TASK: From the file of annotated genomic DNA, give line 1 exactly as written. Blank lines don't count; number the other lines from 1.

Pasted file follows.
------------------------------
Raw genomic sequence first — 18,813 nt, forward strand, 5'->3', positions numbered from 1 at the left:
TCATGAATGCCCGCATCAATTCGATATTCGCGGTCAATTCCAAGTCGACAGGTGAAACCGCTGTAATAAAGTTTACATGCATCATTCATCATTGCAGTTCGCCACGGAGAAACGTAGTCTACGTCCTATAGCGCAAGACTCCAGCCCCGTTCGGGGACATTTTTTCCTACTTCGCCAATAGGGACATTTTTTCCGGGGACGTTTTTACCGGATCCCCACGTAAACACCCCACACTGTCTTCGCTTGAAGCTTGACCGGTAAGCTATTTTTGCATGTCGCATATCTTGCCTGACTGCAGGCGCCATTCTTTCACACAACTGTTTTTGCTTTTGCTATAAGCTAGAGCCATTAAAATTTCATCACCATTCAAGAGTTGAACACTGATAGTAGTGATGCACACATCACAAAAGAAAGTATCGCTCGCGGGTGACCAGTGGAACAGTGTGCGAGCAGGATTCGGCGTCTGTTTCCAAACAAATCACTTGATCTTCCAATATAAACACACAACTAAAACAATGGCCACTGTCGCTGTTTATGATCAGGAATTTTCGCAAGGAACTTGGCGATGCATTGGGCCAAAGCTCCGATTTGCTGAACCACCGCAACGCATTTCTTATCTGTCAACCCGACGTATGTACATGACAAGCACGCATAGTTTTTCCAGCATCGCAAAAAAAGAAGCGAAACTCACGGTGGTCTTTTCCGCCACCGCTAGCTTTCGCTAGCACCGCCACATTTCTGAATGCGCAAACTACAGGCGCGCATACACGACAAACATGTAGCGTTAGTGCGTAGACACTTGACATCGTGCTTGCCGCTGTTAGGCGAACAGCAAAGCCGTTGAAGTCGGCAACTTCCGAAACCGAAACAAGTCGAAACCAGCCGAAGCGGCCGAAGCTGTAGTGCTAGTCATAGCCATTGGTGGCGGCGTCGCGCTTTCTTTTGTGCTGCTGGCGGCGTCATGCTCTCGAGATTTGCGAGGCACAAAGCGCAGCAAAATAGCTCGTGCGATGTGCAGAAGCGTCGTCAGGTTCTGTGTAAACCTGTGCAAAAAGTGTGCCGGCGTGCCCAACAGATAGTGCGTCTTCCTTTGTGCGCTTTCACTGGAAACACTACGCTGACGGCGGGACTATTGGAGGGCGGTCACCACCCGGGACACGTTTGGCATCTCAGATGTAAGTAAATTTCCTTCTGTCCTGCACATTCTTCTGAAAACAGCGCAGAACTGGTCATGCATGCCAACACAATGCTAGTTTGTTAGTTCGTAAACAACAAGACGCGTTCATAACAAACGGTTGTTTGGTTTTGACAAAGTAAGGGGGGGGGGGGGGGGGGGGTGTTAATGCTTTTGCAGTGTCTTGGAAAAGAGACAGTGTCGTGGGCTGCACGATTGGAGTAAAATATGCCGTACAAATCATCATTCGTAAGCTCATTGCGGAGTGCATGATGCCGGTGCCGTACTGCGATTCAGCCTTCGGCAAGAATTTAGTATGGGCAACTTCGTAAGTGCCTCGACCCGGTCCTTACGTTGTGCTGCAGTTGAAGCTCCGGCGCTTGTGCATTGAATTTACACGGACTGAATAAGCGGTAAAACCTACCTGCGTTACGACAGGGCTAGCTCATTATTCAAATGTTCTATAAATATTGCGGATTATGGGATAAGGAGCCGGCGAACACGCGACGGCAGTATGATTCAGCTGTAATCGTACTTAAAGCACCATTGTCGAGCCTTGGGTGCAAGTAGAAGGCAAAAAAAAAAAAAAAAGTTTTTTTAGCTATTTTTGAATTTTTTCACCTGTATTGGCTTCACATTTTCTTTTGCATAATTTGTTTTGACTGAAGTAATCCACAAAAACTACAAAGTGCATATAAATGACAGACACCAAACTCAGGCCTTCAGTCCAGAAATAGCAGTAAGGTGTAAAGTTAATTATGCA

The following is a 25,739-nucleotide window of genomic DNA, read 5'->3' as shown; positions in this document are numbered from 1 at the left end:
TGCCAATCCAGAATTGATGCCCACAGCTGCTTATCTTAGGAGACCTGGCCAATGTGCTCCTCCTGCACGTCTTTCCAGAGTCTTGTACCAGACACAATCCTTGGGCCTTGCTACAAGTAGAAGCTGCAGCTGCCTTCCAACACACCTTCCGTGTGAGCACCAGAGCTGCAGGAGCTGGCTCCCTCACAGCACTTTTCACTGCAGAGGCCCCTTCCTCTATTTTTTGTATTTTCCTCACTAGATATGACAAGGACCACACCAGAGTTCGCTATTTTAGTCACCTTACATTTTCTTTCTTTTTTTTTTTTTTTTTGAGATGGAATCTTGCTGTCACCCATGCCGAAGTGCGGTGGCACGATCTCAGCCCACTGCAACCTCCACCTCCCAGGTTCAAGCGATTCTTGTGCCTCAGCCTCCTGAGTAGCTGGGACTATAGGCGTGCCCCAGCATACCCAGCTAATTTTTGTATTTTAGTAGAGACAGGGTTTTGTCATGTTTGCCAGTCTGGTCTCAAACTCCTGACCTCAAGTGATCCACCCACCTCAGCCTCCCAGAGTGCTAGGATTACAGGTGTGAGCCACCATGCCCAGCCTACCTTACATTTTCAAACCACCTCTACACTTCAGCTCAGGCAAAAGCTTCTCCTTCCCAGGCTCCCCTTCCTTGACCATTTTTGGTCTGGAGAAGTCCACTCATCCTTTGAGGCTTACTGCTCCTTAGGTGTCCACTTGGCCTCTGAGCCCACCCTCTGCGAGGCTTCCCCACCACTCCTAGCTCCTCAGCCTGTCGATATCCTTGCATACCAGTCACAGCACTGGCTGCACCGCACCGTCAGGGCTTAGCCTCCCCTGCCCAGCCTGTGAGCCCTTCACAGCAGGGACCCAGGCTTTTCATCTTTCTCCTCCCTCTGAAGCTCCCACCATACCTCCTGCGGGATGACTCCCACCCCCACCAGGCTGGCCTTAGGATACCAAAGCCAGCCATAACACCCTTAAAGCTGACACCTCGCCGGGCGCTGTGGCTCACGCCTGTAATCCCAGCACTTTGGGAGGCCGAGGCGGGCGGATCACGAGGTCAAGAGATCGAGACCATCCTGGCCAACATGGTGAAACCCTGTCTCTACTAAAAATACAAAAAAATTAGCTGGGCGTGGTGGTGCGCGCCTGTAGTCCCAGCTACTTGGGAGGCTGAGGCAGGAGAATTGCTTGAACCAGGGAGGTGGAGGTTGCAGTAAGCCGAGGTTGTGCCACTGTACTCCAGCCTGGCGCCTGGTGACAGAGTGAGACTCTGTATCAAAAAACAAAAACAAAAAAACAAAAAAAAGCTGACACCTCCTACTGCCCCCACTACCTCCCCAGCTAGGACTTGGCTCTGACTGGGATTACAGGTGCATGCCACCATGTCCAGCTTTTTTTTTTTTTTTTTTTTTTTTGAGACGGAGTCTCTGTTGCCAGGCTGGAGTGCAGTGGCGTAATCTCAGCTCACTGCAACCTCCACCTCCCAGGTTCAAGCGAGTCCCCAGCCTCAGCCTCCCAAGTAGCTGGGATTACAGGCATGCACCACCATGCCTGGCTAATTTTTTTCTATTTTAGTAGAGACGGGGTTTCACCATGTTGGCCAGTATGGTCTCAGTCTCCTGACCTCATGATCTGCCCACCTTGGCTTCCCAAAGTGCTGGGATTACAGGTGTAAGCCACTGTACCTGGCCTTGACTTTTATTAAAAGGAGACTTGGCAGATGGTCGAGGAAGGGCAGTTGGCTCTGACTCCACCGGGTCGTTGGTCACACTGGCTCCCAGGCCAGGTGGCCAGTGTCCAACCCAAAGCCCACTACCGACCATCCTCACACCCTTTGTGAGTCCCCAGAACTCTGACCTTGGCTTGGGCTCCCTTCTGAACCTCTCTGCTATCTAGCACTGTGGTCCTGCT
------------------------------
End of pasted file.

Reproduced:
Raw genomic sequence first — 18,813 nt, forward strand, 5'->3', positions numbered from 1 at the left: